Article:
Locality. Tarn near Kima Hut, Tararua Range, Wellington, at an altitude of 4,616 feet, where it was collected by Miss B. A. Holloway, of the Dominion Museum. Common. Total length, 200 microns; width, 100 microns; toes, 20 microns. The mastax is of an aberrant form, and it appears doubtful whether this species should be included in the genus Proales.

Genus Testudinella

Testudinella incisa (Ternetz).

1892. Pterodina incisa Ternetz. Rotat. Umg. Basels., pp. 20, 41.

Locality. Notornis Valley, South Westland, where it was collected by Professor E. Percival. Rare. The anterior mucrone has a distinct V notch, and the dorsal markings which are probably shallow folds, follow the contour of the plate. Total length, 92 microns; width, 88 microns.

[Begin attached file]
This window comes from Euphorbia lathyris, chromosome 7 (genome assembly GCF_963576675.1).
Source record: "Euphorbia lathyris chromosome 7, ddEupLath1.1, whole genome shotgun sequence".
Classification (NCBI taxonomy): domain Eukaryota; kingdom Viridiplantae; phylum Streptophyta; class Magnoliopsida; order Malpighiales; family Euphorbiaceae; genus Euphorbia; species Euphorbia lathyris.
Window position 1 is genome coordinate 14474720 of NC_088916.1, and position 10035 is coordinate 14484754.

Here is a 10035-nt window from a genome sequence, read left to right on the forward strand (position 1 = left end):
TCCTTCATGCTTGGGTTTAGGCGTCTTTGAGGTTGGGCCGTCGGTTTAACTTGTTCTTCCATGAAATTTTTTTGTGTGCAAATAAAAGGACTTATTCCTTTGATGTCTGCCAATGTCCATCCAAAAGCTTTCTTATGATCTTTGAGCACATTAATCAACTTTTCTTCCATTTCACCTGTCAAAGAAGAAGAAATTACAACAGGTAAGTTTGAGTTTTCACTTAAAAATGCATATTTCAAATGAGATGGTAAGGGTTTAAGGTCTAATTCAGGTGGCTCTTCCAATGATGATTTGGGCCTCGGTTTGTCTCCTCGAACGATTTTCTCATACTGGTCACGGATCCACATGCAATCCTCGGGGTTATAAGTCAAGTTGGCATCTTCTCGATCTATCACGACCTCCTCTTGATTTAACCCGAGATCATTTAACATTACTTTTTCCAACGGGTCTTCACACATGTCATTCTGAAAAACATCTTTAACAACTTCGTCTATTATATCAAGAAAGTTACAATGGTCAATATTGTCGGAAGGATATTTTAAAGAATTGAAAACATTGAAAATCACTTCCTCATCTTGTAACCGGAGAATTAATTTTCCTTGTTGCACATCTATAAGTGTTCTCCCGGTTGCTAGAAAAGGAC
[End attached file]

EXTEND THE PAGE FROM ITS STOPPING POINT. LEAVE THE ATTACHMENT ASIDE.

Acknowledgments

The rotifers listed in this paper in many cases come from inaccessible habitats in widely separated parts of the Dominion, and I am greatly indebted to those who often at considerable inconvenience to themselves, have brought me samples. In particular, I tender my thanks to Professor E. Percival, of Canterbury University College; Miss B. A. Holloway, of the Dominion Museum; Mr. H. Talbot, of Springfield; and Mr. W. Dukes, of Christchurch, all of whom have sent me valuable material during 1952 and 1953.

Literature Cited

Gillard, A., 1948. De Brachionidae van Belgie Beschouwingen over de Taxonomic van de femilie. Natuurwet Tijdschr, 30. Gent.

— 1952. Bijdrage tot de studie der Raderdierfauna van Belgie. Bijkslandbouwhogeschool. Gent.

Harring, H. K., 1913. Synopsis of the Rotatoria. Bull. 81, Smithsonian Institute, Washington.

Hilgendorf, F. W., 1898. A Contribution to the Rotifera of New Zealand. Proc. N. Z. Inst., vol. 31, pp. 107–24.

Russell, C. R., 1953. Some Rotatoria of the Chatham Islands. Canterbury Museum Records, vol. 6, no. 3.